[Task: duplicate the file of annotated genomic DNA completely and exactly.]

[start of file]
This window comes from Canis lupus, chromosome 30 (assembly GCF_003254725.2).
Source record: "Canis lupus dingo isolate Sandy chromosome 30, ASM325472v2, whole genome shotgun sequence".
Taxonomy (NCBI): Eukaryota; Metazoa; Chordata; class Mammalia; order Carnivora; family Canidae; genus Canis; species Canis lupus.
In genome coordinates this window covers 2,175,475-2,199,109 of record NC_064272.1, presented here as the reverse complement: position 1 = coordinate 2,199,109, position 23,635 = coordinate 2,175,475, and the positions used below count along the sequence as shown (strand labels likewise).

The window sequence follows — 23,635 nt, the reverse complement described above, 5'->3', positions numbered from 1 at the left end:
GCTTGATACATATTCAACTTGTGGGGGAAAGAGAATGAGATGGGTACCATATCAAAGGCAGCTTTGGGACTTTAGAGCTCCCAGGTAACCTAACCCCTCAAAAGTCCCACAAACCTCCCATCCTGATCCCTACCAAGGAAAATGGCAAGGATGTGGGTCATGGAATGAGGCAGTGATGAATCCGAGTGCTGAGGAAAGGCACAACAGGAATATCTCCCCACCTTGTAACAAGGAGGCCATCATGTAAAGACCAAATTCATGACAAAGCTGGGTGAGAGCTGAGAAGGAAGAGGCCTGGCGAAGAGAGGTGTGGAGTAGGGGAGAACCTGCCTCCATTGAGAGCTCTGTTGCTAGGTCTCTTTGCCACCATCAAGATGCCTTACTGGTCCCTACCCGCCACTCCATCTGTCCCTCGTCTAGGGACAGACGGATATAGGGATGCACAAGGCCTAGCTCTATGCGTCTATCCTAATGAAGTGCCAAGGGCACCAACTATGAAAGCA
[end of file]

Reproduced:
This window comes from Canis lupus, chromosome 30 (assembly GCF_003254725.2).
Source record: "Canis lupus dingo isolate Sandy chromosome 30, ASM325472v2, whole genome shotgun sequence".
Taxonomy (NCBI): Eukaryota; Metazoa; Chordata; class Mammalia; order Carnivora; family Canidae; genus Canis; species Canis lupus.
In genome coordinates this window covers 2,175,475-2,199,109 of record NC_064272.1, presented here as the reverse complement: position 1 = coordinate 2,199,109, position 23,635 = coordinate 2,175,475, and the positions used below count along the sequence as shown (strand labels likewise).

The window sequence follows — 23,635 nt, the reverse complement described above, 5'->3', positions numbered from 1 at the left end:
GCTTGATACATATTCAACTTGTGGGGGAAAGAGAATGAGATGGGTACCATATCAAAGGCAGCTTTGGGACTTTAGAGCTCCCAGGTAACCTAACCCCTCAAAAGTCCCACAAACCTCCCATCCTGATCCCTACCAAGGAAAATGGCAAGGATGTGGGTCATGGAATGAGGCAGTGATGAATCCGAGTGCTGAGGAAAGGCACAACAGGAATATCTCCCCACCTTGTAACAAGGAGGCCATCATGTAAAGACCAAATTCATGACAAAGCTGGGTGAGAGCTGAGAAGGAAGAGGCCTGGCGAAGAGAGGTGTGGAGTAGGGGAGAACCTGCCTCCATTGAGAGCTCTGTTGCTAGGTCTCTTTGCCACCATCAAGATGCCTTACTGGTCCCTACCCGCCACTCCATCTGTCCCTCGTCTAGGGACAGACGGATATAGGGATGCACAAGGCCTAGCTCTATGCGTCTATCCTAATGAAGTGCCAAGGGCACCAACTATGAAAGCA